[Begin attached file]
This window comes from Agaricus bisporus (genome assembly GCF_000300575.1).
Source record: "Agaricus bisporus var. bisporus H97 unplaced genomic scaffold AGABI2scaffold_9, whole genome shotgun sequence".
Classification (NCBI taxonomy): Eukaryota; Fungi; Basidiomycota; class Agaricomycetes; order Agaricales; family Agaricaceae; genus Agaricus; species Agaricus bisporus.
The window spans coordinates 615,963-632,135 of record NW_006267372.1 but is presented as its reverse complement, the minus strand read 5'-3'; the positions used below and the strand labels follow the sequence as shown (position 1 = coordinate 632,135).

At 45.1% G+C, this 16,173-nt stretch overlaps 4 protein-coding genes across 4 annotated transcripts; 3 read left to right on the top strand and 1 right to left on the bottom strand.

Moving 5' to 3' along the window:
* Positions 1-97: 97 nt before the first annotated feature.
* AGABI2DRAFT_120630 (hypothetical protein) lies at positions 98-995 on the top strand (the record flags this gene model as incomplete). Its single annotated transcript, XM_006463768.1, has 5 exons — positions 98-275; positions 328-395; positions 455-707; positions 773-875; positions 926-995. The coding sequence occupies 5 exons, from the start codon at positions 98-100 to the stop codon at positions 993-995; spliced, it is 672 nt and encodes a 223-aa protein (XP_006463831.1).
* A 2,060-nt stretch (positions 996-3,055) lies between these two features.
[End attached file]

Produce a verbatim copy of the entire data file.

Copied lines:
This window comes from Agaricus bisporus (genome assembly GCF_000300575.1).
Source record: "Agaricus bisporus var. bisporus H97 unplaced genomic scaffold AGABI2scaffold_9, whole genome shotgun sequence".
Classification (NCBI taxonomy): Eukaryota; Fungi; Basidiomycota; class Agaricomycetes; order Agaricales; family Agaricaceae; genus Agaricus; species Agaricus bisporus.
The window spans coordinates 615,963-632,135 of record NW_006267372.1 but is presented as its reverse complement, the minus strand read 5'-3'; the positions used below and the strand labels follow the sequence as shown (position 1 = coordinate 632,135).

At 45.1% G+C, this 16,173-nt stretch overlaps 4 protein-coding genes across 4 annotated transcripts; 3 read left to right on the top strand and 1 right to left on the bottom strand.

Moving 5' to 3' along the window:
* Positions 1-97: 97 nt before the first annotated feature.
* AGABI2DRAFT_120630 (hypothetical protein) lies at positions 98-995 on the top strand (the record flags this gene model as incomplete). Its single annotated transcript, XM_006463768.1, has 5 exons — positions 98-275; positions 328-395; positions 455-707; positions 773-875; positions 926-995. The coding sequence occupies 5 exons, from the start codon at positions 98-100 to the stop codon at positions 993-995; spliced, it is 672 nt and encodes a 223-aa protein (XP_006463831.1).
* A 2,060-nt stretch (positions 996-3,055) lies between these two features.